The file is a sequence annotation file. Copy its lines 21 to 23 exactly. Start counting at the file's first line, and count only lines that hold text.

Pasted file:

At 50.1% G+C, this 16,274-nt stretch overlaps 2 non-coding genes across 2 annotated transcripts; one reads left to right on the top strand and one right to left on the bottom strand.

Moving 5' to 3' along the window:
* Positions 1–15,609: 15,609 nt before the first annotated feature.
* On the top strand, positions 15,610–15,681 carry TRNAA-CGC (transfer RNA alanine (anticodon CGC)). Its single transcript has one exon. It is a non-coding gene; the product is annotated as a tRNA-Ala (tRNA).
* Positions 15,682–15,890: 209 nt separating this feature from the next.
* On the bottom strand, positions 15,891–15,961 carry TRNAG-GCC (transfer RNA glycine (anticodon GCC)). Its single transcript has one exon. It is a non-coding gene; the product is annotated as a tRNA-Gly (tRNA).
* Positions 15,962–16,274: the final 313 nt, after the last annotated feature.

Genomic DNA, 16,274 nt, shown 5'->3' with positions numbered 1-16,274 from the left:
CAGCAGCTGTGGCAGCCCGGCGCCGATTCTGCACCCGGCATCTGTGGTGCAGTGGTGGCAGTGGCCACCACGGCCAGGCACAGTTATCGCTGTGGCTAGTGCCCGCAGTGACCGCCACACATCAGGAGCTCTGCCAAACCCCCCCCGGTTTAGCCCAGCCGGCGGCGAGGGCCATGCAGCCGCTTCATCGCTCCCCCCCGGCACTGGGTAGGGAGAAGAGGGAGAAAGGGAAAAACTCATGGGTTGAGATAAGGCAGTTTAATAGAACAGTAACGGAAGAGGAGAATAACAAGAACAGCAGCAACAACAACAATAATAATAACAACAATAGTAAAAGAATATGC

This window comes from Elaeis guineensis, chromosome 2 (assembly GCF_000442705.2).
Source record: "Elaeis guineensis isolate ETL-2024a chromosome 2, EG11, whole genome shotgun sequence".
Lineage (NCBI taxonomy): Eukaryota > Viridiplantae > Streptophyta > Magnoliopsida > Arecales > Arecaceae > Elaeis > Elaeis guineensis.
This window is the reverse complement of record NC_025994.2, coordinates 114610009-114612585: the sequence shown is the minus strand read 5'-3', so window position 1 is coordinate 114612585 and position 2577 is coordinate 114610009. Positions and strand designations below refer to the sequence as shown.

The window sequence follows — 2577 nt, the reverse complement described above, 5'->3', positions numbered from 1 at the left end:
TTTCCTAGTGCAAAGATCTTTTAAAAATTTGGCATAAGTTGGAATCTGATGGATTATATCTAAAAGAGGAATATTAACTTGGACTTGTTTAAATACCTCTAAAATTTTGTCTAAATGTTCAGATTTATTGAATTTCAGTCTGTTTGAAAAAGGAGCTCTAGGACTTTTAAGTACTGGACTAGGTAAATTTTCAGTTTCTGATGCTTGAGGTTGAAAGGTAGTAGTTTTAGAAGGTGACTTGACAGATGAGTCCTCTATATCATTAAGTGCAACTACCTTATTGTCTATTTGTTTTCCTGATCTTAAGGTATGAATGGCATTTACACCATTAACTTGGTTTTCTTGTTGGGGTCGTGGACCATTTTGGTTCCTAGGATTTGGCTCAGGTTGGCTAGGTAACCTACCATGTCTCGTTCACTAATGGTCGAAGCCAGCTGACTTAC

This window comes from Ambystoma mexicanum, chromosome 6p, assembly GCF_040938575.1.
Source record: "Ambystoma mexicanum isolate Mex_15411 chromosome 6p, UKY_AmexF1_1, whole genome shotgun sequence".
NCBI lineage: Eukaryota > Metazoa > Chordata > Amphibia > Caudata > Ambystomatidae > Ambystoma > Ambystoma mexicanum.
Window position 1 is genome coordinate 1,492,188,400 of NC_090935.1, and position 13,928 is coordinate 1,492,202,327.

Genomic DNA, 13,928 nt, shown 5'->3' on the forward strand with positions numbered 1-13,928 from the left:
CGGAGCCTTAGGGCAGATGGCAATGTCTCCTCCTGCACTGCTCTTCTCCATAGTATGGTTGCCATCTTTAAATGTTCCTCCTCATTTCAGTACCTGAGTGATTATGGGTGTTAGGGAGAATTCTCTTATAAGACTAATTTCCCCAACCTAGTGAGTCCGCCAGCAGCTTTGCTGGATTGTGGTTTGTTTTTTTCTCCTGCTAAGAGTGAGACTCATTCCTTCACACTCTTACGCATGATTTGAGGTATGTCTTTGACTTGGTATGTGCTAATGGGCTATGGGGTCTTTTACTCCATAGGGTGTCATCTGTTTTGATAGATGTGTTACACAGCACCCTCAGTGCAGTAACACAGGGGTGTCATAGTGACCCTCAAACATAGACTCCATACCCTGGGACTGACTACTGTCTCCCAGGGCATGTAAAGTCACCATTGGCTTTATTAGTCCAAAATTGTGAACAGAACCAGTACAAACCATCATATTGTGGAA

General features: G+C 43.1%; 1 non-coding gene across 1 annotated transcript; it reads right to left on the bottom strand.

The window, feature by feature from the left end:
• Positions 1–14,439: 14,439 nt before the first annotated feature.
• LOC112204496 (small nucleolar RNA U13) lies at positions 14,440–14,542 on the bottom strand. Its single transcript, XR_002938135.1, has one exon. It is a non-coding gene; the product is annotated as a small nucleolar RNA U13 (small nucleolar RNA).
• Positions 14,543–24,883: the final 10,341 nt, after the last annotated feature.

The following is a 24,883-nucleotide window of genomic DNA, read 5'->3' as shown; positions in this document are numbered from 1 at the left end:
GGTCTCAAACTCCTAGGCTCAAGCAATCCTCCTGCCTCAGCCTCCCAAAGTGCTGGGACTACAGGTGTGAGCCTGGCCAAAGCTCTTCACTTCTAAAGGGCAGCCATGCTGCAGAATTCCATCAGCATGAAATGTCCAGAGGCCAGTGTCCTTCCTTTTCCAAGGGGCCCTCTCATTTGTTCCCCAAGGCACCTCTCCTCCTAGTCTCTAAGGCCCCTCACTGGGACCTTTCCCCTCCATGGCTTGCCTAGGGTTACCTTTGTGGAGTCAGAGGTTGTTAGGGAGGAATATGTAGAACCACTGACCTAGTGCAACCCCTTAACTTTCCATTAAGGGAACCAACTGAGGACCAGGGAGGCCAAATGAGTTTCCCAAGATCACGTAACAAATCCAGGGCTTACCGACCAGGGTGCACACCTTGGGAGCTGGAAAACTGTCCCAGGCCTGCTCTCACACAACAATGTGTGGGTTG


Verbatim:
CGGAGCCTTAGGGCAGATGGCAATGTCTCCTCCTGCACTGCTCTTCTCCATAGTATGGTTGCCATCTTTAAATGTTCCTCCTCATTTCAGTACCTGAGTGATTATGGGTGTTAGGGAGAATTCTCTTATAAGACTAATTTCCCCAACCTAGTGAGTCCGCCAGCAGCTTTGCTGGATTGTGGTTTGTTTTTTTCTCCTGCTAAGAGTGAGACTCATTCCTTCACACTCTTACGCATGATTTGAGGTATGTCTTTGACTTGGTATGTGCTAATGGGCTATGGGGTCTTTTACTCCATAGGGTGTCATCTGTTTTGATAGATGTGTTACACAGCACCCTCAGTGCAGTAACACAGGGGTGTCATAGTGACCCTCAAACATAGACTCCATACCCTGGGACTGACTACTGTCTCCCAGGGCATGTAAAGTCACCATTGGCTTTATTAGTCCAAAATTGTGAACAGAACCAGTACAAACCATCATATTGTGGAA

General features: G+C 43.1%; 1 non-coding gene across 1 annotated transcript; it reads right to left on the bottom strand.

The window, feature by feature from the left end: